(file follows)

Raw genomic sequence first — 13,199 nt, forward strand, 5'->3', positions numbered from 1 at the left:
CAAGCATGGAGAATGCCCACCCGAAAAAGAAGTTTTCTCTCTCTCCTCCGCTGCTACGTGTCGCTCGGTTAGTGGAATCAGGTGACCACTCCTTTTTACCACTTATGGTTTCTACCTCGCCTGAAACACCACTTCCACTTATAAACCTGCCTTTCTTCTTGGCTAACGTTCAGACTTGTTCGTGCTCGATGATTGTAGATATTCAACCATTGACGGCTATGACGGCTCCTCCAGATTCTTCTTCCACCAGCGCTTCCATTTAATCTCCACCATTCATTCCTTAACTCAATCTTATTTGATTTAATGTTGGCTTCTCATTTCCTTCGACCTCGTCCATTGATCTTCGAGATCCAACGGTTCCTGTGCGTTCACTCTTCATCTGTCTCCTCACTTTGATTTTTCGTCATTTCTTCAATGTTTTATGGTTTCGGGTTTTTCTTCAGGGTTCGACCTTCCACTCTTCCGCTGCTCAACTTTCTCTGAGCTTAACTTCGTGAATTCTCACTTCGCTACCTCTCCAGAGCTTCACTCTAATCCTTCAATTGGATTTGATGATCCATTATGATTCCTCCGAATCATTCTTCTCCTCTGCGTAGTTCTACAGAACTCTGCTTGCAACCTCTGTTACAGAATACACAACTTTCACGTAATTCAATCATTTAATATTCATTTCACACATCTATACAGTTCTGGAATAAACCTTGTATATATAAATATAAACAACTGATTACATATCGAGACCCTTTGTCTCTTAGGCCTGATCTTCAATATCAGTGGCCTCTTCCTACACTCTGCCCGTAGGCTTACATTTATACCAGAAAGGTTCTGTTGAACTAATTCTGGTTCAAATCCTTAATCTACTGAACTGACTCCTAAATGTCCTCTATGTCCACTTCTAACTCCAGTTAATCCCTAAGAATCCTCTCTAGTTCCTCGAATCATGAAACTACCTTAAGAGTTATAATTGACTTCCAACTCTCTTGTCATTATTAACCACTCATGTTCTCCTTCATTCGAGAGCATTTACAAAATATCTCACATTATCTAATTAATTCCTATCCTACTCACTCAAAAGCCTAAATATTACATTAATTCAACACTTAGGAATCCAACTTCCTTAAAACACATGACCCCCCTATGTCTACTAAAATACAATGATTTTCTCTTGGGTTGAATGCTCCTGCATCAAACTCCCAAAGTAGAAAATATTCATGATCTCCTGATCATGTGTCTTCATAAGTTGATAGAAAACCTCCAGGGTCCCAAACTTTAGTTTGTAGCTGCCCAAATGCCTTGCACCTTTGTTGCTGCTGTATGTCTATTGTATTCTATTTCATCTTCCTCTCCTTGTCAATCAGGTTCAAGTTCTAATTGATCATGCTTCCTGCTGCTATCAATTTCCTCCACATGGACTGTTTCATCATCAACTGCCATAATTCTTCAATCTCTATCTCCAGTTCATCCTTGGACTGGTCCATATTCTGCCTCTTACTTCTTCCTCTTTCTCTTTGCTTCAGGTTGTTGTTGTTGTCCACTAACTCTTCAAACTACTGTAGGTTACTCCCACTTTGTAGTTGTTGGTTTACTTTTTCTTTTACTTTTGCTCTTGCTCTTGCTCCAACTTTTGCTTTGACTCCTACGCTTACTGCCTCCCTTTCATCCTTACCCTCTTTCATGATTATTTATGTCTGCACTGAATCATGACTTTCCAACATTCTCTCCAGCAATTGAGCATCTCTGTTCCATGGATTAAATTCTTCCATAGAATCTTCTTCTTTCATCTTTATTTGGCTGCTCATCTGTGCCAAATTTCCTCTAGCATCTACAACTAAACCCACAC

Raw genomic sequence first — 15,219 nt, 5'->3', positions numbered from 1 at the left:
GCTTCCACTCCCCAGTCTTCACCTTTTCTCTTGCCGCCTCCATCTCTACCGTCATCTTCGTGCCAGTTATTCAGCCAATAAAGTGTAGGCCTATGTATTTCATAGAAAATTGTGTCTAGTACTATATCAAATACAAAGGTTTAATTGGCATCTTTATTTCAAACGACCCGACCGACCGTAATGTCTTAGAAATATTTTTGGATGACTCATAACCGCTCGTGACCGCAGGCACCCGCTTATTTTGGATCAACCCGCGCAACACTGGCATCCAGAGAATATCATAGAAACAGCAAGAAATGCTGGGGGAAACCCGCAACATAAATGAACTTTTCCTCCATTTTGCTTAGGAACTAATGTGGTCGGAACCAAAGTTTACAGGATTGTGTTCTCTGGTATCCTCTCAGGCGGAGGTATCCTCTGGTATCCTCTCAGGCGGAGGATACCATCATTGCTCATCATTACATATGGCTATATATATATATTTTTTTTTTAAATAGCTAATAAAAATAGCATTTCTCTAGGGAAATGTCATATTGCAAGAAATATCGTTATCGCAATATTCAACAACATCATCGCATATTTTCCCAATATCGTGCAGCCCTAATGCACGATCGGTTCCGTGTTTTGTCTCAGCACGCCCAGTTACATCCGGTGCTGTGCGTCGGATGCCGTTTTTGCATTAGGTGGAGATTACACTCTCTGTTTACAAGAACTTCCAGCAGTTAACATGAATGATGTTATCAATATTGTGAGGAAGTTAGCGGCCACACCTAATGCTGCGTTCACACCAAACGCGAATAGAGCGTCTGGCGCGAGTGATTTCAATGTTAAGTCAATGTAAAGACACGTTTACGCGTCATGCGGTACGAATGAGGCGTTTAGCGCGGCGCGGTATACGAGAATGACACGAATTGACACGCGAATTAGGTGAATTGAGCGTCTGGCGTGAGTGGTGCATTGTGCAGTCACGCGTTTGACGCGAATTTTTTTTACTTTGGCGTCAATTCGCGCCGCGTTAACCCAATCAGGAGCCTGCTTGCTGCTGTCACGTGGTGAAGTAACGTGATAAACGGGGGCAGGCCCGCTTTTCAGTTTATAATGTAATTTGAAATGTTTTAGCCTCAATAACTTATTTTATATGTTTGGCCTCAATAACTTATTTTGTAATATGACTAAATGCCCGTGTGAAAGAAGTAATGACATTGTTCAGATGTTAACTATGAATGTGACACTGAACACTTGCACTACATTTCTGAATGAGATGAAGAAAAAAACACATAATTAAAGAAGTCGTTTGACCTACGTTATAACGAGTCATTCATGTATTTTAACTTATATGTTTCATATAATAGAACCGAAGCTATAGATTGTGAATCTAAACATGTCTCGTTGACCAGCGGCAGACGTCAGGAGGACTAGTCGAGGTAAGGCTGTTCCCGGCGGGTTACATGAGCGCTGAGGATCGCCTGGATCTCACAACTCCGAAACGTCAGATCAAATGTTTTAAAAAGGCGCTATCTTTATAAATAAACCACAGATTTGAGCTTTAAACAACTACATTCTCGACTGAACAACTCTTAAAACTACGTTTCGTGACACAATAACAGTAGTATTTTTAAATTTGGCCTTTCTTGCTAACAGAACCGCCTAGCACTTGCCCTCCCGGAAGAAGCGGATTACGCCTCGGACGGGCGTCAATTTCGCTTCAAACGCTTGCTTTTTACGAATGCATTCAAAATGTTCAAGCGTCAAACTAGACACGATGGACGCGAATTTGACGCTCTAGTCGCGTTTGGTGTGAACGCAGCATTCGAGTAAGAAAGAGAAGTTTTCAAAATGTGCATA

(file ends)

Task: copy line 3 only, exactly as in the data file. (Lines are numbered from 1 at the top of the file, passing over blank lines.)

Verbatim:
Raw genomic sequence first — 15,219 nt, 5'->3', positions numbered from 1 at the left: